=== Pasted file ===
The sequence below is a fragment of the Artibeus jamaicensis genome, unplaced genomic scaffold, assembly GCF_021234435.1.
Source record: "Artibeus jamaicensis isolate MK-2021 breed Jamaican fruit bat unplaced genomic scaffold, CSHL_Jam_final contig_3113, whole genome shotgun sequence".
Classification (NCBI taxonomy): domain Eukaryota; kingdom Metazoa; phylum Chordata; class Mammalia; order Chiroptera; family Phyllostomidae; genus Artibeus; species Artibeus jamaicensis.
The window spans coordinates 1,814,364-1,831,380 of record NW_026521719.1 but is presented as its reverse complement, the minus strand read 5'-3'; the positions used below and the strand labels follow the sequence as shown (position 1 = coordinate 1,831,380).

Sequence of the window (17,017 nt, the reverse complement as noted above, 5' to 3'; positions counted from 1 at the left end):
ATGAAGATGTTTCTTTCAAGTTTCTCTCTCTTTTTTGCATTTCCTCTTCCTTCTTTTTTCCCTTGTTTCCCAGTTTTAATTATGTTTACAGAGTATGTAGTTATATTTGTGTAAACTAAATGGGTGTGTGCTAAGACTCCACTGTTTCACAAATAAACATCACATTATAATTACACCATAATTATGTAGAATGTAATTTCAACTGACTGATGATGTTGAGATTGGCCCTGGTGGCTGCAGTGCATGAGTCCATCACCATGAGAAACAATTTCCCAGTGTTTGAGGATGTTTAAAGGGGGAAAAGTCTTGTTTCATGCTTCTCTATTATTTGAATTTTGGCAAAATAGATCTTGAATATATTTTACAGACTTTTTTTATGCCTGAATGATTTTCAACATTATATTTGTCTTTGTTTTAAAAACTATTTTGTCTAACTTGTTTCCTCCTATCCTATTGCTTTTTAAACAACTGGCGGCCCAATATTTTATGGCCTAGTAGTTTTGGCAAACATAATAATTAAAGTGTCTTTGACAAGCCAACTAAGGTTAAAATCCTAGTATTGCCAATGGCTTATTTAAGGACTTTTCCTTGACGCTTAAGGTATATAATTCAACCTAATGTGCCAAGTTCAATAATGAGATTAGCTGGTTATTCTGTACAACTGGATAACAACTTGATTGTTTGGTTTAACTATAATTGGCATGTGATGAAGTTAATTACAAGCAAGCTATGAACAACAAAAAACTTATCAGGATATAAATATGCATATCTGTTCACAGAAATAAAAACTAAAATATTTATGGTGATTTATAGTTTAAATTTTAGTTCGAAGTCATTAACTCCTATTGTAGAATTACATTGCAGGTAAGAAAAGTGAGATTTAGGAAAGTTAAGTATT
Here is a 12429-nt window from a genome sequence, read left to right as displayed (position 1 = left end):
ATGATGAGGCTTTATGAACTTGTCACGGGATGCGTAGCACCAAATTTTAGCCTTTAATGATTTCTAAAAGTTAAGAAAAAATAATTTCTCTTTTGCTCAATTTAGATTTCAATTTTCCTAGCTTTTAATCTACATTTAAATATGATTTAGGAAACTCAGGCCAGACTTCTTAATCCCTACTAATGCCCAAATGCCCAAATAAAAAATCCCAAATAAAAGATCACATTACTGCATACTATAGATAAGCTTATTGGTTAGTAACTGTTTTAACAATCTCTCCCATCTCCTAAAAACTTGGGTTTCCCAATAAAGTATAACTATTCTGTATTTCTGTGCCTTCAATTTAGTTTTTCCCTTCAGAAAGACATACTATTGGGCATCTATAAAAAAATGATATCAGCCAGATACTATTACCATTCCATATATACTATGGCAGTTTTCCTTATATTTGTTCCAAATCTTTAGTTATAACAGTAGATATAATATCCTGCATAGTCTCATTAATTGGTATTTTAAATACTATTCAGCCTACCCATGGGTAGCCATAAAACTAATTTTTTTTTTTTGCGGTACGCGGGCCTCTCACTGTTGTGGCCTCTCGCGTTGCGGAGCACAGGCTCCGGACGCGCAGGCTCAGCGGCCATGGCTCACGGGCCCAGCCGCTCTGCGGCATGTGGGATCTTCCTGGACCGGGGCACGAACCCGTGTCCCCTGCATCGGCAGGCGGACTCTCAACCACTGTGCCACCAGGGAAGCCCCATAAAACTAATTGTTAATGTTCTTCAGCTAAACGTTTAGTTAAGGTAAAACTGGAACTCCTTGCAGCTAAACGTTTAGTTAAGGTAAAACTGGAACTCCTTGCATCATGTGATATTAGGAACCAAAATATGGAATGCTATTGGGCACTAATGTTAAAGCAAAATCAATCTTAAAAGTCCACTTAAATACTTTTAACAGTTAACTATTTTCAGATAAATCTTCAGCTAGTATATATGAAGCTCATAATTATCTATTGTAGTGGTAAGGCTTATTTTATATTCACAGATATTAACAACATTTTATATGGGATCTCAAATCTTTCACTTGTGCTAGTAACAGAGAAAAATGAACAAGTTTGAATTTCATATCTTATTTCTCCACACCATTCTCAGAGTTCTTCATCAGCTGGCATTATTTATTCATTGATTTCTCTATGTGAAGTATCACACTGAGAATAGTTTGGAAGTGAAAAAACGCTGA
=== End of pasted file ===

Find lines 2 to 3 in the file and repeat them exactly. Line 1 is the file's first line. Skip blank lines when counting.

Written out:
Source record: "Artibeus jamaicensis isolate MK-2021 breed Jamaican fruit bat unplaced genomic scaffold, CSHL_Jam_final contig_3113, whole genome shotgun sequence".
Classification (NCBI taxonomy): domain Eukaryota; kingdom Metazoa; phylum Chordata; class Mammalia; order Chiroptera; family Phyllostomidae; genus Artibeus; species Artibeus jamaicensis.